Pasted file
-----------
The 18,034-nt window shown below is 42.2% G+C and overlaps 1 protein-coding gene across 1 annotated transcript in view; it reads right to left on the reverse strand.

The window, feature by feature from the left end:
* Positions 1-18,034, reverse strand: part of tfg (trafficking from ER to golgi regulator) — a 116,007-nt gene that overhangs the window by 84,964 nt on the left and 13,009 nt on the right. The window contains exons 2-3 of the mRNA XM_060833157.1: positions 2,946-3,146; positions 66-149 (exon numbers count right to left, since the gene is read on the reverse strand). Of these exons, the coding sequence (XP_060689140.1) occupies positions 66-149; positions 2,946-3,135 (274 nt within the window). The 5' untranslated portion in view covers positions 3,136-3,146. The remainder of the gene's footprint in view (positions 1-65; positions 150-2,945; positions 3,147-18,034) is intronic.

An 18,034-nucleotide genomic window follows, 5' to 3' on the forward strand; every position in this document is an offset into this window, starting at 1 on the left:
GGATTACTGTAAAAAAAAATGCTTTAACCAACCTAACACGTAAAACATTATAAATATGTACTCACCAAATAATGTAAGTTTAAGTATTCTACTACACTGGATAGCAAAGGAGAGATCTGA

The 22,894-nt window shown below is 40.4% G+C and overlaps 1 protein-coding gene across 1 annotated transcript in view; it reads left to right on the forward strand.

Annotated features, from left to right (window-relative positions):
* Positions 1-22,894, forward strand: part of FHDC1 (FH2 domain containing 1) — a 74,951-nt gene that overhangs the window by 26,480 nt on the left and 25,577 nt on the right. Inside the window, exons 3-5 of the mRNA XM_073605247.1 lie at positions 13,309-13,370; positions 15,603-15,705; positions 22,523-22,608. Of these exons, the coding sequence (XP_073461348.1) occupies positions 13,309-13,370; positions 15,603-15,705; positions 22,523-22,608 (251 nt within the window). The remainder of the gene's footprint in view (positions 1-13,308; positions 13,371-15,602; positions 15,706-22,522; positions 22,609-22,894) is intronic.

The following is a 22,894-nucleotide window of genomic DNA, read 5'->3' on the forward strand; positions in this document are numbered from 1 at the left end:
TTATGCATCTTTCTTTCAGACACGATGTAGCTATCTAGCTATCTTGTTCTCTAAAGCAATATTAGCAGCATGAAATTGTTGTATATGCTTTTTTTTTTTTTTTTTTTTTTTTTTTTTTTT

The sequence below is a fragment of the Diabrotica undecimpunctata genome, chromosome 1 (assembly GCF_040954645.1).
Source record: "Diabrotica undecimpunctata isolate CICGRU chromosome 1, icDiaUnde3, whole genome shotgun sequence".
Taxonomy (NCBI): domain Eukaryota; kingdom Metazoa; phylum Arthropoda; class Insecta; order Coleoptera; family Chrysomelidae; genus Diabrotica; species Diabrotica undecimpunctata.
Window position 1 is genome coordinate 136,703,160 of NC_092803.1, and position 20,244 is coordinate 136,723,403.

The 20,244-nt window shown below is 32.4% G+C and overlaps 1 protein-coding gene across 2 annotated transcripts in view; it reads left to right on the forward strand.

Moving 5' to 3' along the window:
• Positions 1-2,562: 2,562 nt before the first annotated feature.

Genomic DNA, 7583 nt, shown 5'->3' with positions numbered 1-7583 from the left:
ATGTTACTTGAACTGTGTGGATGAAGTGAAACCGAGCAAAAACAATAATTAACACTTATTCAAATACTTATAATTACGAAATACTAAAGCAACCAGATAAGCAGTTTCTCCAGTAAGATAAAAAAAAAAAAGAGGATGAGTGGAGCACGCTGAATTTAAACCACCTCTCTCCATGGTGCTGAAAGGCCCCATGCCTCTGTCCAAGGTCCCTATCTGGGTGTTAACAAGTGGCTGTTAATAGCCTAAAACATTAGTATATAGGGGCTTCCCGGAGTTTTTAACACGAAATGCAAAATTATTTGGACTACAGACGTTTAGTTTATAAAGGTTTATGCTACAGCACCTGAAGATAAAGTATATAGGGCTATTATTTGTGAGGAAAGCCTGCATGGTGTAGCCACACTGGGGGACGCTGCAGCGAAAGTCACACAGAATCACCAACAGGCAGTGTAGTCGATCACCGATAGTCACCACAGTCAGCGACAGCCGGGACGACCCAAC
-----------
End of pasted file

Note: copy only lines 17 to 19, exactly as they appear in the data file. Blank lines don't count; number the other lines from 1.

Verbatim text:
• Positions 1-2,562: 2,562 nt before the first annotated feature.

Genomic DNA, 7583 nt, shown 5'->3' with positions numbered 1-7583 from the left:
ATGTTACTTGAACTGTGTGGATGAAGTGAAACCGAGCAAAAACAATAATTAACACTTATTCAAATACTTATAATTACGAAATACTAAAGCAACCAGATAAGCAGTTTCTCCAGTAAGATAAAAAAAAAAAAGAGGATGAGTGGAGCACGCTGAATTTAAACCACCTCTCTCCATGGTGCTGAAAGGCCCCATGCCTCTGTCCAAGGTCCCTATCTGGGTGTTAACAAGTGGCTGTTAATAGCCTAAAACATTAGTATATAGGGGCTTCCCGGAGTTTTTAACACGAAATGCAAAATTATTTGGACTACAGACGTTTAGTTTATAAAGGTTTATGCTACAGCACCTGAAGATAAAGTATATAGGGCTATTATTTGTGAGGAAAGCCTGCATGGTGTAGCCACACTGGGGGACGCTGCAGCGAAAGTCACACAGAATCACCAACAGGCAGTGTAGTCGATCACCGATAGTCACCACAGTCAGCGACAGCCGGGACGACCCAAC